The dual spring also ‘steadies’ the rotor, so the rake can travel at high ground speeds easily, even with light front rotor wheels. This effect was always evident in the tests. Having said that, we had to do a huge number of tests before we found the optimal angle of engagement and the right spring force. The effort was worth it though – we could not have achieved these low crude ash contents in the forage with any of the cardan rotor suspension systems that we knew of at the time and which we tested in comparison.

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How does the rotor chassis help with rotor guidance?

From the outset, our approach was to ensure optimal, gentle tine guidance even with four rotor wheels. So, during the development stage, we felt it was particularly important to place the wheels as close as possible to the tine path. This means that, even on undulating ground, the distance between tine tips and the grass sward is always the same. The rotor chassis also has an asymmetric design. In concrete terms, where the tines engage on the outside, the chassis wheel is placed further forward. This improves ground-contour following and tine guidance. On the inside where the forage is deposited, the wheel is mounted further back to extend the wheelbase. This automatically ensures smooth running.

How do the LINER rakes improve soil protection and forage quality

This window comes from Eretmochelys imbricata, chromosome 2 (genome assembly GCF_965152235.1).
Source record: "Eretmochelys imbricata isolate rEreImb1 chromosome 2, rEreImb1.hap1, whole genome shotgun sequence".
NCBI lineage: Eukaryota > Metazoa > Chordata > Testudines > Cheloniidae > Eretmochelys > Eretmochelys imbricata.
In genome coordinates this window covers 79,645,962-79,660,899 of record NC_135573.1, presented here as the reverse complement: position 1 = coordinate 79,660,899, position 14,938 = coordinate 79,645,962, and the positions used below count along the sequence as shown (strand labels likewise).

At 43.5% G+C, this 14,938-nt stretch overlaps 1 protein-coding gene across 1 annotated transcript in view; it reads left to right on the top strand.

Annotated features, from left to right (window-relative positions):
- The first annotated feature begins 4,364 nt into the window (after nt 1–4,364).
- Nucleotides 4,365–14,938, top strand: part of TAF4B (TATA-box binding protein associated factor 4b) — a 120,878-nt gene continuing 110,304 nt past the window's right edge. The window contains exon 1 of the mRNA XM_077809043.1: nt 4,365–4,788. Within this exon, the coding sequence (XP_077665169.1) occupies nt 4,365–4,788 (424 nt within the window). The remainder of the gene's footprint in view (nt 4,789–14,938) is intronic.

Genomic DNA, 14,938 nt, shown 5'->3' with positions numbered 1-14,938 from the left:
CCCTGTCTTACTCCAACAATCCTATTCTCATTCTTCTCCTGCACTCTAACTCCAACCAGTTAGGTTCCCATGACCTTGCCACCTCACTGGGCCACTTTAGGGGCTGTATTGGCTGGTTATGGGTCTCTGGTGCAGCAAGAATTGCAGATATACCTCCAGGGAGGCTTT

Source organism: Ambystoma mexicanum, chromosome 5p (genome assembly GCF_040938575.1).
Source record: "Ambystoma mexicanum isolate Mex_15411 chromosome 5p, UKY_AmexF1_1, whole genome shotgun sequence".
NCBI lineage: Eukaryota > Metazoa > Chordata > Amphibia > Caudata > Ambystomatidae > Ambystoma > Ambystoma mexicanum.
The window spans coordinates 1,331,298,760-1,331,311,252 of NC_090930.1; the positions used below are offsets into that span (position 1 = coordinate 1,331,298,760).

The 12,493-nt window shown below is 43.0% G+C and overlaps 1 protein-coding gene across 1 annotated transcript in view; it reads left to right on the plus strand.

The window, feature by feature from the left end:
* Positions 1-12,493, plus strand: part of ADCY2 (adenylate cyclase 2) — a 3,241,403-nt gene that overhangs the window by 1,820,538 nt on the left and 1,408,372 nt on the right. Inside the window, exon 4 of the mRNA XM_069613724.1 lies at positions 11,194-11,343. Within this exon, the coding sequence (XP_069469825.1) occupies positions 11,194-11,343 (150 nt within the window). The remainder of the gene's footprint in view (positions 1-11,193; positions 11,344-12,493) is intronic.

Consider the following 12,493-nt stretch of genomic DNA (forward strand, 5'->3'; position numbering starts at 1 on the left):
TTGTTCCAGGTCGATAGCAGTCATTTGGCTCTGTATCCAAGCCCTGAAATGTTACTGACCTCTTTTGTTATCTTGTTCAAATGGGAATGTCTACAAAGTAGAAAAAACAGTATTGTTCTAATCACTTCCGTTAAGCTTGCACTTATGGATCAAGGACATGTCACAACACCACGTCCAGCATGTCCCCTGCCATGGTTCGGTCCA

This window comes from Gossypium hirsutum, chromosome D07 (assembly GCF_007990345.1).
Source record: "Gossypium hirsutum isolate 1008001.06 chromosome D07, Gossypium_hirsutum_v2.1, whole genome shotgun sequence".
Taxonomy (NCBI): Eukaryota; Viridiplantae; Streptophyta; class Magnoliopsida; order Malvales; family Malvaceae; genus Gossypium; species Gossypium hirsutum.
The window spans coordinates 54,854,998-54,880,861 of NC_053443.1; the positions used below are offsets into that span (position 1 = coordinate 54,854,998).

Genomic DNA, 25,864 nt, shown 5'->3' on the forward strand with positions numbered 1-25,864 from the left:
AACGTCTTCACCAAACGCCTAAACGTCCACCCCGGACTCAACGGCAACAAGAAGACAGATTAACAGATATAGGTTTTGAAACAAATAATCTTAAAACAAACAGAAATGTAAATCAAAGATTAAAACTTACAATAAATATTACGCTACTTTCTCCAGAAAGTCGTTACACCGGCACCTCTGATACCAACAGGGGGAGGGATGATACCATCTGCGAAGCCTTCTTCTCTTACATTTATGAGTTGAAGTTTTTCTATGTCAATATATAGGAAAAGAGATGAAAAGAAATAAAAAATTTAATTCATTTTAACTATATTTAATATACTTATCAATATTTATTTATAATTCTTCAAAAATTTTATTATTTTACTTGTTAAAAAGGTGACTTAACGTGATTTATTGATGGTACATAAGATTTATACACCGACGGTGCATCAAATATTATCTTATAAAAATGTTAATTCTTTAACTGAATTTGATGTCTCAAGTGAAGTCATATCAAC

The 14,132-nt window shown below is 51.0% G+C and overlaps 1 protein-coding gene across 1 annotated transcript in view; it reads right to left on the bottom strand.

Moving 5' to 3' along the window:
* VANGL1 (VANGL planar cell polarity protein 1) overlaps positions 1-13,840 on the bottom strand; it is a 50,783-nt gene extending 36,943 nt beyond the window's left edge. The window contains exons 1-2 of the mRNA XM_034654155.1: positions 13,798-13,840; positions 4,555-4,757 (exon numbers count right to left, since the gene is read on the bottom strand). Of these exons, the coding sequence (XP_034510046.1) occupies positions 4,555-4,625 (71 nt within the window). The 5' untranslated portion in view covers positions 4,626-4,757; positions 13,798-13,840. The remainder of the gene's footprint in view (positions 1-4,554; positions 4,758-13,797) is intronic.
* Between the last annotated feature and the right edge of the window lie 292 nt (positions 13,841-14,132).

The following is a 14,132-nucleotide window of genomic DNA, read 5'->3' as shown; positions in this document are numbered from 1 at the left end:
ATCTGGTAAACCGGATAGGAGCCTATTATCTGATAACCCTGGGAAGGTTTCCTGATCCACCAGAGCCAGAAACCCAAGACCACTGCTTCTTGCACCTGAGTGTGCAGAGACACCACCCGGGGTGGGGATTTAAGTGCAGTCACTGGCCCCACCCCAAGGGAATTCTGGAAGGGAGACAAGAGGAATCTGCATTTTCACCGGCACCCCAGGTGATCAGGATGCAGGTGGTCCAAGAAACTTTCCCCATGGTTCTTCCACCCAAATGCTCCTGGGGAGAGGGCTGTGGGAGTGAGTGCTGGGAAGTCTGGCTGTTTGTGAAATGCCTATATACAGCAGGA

Our rakes have a comparatively low weight, but on damp ground forage can soon become contaminated if the rotor wheels get bogged down. Our six-wheel chassis is a more complex design, since all six wheels move individually to prevent damaging the grass sward. In the standard design, the six-wheel chassis offers a 50% larger contact area, rising to as much as 80% with wide tires.

What other technical solutions improve the rake?

We use double-angled silage tines which are designed to rake the grass cleanly from the sward and improve forage quality. Thanks to their special geometry, they gather the grass from the stubble and release it at a defined point in time.

Another key point to improve forage is the rotor ‘jet effect.’ This means that the rotors set down without digging the front tines into the soil. The rotor suspension achieves this by trailing the rotors across the field with the center of gravity shifted to the rear, which protects the stubble.

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Are there statistics that show the monetary effect of better forage quality?

There are, actually. One percent less crude ash improves the energy yield by around 4.5 millijoules net energy lactation/100 lbs dry matter. Along with crude protein, crude ash has a buffering effect on acidification during the ensiling process. High levels of contamination thus lead to higher energy losses and lower protein quality, thereby increasing the risk of butyric acid fermentation. The lower the level of crude ash, the better your silage quality. Less ash content improves the feed to milk yield or rate of gain ratio. Lower levels of crude ash also improve animal health and longevity.

Learn more about the new series of LINER rakes.